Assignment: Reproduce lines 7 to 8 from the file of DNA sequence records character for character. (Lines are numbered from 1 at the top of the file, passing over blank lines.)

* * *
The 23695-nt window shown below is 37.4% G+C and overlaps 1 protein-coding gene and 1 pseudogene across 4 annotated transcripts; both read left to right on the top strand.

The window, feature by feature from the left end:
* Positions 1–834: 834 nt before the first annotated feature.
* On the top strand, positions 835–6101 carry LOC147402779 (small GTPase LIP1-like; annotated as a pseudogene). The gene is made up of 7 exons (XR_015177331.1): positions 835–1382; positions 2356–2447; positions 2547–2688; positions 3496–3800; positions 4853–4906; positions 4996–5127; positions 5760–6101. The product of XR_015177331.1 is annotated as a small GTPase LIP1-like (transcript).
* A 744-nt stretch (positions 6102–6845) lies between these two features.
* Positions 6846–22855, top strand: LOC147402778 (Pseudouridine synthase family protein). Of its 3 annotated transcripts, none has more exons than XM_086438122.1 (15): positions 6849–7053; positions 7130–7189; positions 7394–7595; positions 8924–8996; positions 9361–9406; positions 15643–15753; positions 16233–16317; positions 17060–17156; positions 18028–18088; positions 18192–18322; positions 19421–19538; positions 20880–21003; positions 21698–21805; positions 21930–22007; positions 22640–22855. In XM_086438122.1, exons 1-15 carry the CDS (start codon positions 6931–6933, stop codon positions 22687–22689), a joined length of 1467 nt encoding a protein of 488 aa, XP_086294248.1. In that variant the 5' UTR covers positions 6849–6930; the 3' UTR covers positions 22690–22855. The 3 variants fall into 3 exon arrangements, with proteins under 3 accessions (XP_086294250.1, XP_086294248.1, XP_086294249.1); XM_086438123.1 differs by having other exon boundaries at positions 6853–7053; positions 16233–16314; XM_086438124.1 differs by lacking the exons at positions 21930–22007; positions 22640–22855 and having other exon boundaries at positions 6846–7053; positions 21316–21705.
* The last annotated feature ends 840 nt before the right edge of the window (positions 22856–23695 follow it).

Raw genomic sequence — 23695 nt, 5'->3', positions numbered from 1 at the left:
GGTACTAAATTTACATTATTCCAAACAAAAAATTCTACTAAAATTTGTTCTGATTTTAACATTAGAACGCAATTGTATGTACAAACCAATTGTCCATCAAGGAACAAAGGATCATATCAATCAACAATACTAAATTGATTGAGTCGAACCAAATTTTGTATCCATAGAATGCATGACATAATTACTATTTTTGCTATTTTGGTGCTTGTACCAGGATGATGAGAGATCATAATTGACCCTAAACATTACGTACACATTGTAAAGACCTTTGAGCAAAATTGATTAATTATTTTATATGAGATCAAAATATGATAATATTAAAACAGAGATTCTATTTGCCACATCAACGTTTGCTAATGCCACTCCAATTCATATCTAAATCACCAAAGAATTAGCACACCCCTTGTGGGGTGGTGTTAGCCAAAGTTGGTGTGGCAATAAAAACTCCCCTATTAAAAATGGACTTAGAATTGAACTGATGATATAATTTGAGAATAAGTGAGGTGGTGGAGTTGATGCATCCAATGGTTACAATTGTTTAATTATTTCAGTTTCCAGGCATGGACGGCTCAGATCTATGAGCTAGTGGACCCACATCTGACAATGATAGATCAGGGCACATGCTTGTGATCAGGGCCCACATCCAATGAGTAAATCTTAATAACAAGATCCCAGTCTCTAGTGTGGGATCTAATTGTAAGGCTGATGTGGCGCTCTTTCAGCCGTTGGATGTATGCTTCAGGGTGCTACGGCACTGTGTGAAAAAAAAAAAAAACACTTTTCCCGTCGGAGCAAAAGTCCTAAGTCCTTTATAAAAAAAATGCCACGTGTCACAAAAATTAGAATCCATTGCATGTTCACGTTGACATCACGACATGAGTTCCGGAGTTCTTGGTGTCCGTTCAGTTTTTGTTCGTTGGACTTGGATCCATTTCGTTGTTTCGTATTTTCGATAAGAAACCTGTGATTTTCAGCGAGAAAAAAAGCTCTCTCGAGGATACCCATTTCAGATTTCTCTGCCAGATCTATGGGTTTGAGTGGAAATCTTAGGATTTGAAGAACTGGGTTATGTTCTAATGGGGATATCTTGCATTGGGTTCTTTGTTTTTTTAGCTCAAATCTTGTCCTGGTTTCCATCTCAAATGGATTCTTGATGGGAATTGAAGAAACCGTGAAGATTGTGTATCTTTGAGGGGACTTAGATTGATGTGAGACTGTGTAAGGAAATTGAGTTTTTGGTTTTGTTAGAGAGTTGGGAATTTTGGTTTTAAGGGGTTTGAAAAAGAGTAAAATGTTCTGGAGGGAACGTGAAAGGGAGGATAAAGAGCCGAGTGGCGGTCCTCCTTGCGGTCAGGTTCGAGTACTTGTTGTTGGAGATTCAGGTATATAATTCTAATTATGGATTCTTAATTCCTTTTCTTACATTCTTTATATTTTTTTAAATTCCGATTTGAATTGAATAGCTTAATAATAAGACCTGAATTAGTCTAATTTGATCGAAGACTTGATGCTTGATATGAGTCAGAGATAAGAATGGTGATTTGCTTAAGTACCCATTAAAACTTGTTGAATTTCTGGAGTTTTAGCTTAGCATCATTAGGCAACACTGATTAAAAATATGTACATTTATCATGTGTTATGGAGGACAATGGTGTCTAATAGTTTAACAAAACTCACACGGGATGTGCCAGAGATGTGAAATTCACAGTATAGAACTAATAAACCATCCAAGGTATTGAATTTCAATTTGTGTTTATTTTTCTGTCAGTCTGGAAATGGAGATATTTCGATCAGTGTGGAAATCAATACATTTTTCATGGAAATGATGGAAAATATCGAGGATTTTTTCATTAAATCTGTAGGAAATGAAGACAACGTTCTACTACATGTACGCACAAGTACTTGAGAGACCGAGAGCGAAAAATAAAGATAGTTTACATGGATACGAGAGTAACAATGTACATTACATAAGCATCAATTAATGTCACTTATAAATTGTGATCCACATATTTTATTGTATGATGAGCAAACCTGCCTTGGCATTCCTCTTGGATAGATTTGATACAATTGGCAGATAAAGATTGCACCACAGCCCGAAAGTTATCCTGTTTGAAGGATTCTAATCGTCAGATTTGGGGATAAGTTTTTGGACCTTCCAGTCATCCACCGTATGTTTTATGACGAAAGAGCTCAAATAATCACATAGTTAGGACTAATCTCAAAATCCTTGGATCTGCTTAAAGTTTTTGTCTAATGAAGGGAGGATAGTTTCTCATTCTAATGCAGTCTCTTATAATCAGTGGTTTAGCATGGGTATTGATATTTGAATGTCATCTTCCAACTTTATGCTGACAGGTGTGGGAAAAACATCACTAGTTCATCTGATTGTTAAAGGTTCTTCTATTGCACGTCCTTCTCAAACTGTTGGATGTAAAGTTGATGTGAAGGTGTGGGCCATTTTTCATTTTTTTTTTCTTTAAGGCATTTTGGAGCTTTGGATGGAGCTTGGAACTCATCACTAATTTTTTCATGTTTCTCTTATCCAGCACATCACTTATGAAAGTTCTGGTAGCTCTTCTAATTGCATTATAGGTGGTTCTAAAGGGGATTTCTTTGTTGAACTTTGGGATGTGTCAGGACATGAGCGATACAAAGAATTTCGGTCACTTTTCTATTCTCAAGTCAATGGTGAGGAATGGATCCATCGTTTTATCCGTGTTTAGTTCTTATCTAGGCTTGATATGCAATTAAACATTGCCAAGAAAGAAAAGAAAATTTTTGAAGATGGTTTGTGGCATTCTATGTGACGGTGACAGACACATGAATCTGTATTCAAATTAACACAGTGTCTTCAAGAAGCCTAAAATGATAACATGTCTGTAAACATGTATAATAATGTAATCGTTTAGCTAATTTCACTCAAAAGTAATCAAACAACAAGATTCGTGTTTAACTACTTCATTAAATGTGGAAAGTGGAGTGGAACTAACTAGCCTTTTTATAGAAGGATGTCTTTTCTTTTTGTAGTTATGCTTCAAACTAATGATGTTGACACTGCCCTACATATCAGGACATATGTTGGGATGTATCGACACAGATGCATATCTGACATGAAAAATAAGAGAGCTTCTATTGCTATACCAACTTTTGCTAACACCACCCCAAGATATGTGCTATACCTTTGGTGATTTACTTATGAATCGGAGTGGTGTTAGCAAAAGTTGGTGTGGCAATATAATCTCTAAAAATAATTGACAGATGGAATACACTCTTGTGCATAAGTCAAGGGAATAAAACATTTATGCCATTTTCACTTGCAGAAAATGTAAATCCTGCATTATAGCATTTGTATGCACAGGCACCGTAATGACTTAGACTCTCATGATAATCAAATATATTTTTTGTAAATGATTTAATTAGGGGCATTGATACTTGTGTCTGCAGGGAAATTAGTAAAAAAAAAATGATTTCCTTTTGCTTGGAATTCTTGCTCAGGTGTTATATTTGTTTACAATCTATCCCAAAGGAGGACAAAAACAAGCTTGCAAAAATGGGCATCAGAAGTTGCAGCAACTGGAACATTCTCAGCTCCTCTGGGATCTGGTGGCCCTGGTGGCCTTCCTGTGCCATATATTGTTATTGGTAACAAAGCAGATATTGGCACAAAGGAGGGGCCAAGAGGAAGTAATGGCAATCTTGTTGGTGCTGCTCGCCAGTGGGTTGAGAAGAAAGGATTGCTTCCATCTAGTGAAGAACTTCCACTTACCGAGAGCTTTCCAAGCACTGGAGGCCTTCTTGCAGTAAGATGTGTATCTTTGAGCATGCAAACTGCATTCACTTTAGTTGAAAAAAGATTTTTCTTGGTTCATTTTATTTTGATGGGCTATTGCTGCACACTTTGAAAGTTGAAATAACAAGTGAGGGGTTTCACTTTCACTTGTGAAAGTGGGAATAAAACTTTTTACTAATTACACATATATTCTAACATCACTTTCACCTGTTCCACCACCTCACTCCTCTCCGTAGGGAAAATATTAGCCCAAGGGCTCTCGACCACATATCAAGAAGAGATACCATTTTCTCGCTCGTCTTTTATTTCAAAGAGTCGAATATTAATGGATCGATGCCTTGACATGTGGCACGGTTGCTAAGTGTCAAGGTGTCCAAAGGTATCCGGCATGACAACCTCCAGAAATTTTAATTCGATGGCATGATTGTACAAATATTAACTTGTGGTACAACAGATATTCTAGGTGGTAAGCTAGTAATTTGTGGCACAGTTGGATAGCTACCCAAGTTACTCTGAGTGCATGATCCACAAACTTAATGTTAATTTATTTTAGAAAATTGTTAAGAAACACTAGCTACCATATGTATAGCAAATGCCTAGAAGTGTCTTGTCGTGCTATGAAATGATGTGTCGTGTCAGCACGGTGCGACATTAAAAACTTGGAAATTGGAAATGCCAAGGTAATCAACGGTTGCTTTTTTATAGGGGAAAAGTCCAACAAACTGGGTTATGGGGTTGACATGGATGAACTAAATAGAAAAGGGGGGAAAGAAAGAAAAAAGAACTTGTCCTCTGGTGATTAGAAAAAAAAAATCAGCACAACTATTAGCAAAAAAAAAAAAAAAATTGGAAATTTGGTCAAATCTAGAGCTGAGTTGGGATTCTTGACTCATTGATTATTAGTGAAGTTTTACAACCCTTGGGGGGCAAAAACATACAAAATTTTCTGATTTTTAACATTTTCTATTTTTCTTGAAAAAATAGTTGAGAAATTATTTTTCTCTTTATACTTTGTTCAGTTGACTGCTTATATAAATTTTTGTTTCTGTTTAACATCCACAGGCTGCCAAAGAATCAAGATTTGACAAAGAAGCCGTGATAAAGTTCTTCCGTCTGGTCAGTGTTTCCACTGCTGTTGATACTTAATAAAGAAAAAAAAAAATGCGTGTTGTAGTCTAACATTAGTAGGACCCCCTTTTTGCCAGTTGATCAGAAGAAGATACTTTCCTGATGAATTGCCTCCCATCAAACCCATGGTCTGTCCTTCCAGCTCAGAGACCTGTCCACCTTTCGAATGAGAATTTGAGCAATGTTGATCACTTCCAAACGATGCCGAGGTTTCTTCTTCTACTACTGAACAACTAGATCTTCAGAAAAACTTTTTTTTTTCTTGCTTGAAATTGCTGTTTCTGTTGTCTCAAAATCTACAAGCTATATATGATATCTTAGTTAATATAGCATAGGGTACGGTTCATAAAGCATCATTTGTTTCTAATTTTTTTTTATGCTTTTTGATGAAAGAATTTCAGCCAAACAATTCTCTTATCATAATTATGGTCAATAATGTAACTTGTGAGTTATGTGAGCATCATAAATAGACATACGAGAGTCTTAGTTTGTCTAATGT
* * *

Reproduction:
* The last annotated feature ends 840 nt before the right edge of the window (positions 22856–23695 follow it).

Raw genomic sequence — 23695 nt, 5'->3', positions numbered from 1 at the left: